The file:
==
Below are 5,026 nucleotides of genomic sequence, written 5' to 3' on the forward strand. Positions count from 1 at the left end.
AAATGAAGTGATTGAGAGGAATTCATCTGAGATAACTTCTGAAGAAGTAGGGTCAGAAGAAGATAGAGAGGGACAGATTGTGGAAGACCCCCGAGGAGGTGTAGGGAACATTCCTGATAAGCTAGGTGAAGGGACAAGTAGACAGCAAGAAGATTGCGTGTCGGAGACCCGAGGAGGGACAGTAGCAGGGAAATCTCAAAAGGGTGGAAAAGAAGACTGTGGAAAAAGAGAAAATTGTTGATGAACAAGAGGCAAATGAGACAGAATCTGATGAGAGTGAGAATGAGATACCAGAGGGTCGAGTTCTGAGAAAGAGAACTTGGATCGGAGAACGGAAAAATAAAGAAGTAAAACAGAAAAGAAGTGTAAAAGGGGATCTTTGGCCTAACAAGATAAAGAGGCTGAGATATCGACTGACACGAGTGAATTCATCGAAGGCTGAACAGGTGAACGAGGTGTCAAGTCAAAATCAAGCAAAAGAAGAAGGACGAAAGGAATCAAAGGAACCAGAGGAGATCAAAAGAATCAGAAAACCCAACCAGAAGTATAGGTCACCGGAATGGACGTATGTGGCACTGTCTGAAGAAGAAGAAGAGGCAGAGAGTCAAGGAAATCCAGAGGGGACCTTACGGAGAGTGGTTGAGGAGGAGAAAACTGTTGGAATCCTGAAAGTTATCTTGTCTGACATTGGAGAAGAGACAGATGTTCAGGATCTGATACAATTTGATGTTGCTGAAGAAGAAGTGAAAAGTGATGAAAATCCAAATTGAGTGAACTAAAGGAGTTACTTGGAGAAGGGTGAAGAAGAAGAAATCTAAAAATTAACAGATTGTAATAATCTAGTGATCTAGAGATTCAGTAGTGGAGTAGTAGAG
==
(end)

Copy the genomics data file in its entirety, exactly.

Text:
Below are 5,026 nucleotides of genomic sequence, written 5' to 3' on the forward strand. Positions count from 1 at the left end.
AAATGAAGTGATTGAGAGGAATTCATCTGAGATAACTTCTGAAGAAGTAGGGTCAGAAGAAGATAGAGAGGGACAGATTGTGGAAGACCCCCGAGGAGGTGTAGGGAACATTCCTGATAAGCTAGGTGAAGGGACAAGTAGACAGCAAGAAGATTGCGTGTCGGAGACCCGAGGAGGGACAGTAGCAGGGAAATCTCAAAAGGGTGGAAAAGAAGACTGTGGAAAAAGAGAAAATTGTTGATGAACAAGAGGCAAATGAGACAGAATCTGATGAGAGTGAGAATGAGATACCAGAGGGTCGAGTTCTGAGAAAGAGAACTTGGATCGGAGAACGGAAAAATAAAGAAGTAAAACAGAAAAGAAGTGTAAAAGGGGATCTTTGGCCTAACAAGATAAAGAGGCTGAGATATCGACTGACACGAGTGAATTCATCGAAGGCTGAACAGGTGAACGAGGTGTCAAGTCAAAATCAAGCAAAAGAAGAAGGACGAAAGGAATCAAAGGAACCAGAGGAGATCAAAAGAATCAGAAAACCCAACCAGAAGTATAGGTCACCGGAATGGACGTATGTGGCACTGTCTGAAGAAGAAGAAGAGGCAGAGAGTCAAGGAAATCCAGAGGGGACCTTACGGAGAGTGGTTGAGGAGGAGAAAACTGTTGGAATCCTGAAAGTTATCTTGTCTGACATTGGAGAAGAGACAGATGTTCAGGATCTGATACAATTTGATGTTGCTGAAGAAGAAGTGAAAAGTGATGAAAATCCAAATTGAGTGAACTAAAGGAGTTACTTGGAGAAGGGTGAAGAAGAAGAAATCTAAAAATTAACAGATTGTAATAATCTAGTGATCTAGAGATTCAGTAGTGGAGTAGTAGAG